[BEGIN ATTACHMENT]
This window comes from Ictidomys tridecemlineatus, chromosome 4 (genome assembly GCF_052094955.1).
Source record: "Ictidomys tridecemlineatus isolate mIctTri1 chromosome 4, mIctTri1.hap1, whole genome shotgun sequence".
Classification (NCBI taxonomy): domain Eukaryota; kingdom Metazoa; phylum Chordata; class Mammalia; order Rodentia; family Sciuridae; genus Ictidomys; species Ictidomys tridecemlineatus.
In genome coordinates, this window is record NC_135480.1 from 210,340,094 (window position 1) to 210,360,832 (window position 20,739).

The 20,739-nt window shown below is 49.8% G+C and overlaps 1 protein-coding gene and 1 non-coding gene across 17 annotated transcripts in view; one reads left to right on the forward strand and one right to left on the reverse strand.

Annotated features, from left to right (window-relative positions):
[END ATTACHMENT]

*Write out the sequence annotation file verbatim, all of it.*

This window comes from Ictidomys tridecemlineatus, chromosome 4 (genome assembly GCF_052094955.1).
Source record: "Ictidomys tridecemlineatus isolate mIctTri1 chromosome 4, mIctTri1.hap1, whole genome shotgun sequence".
Classification (NCBI taxonomy): domain Eukaryota; kingdom Metazoa; phylum Chordata; class Mammalia; order Rodentia; family Sciuridae; genus Ictidomys; species Ictidomys tridecemlineatus.
In genome coordinates, this window is record NC_135480.1 from 210,340,094 (window position 1) to 210,360,832 (window position 20,739).

The 20,739-nt window shown below is 49.8% G+C and overlaps 1 protein-coding gene and 1 non-coding gene across 17 annotated transcripts in view; one reads left to right on the forward strand and one right to left on the reverse strand.

Annotated features, from left to right (window-relative positions):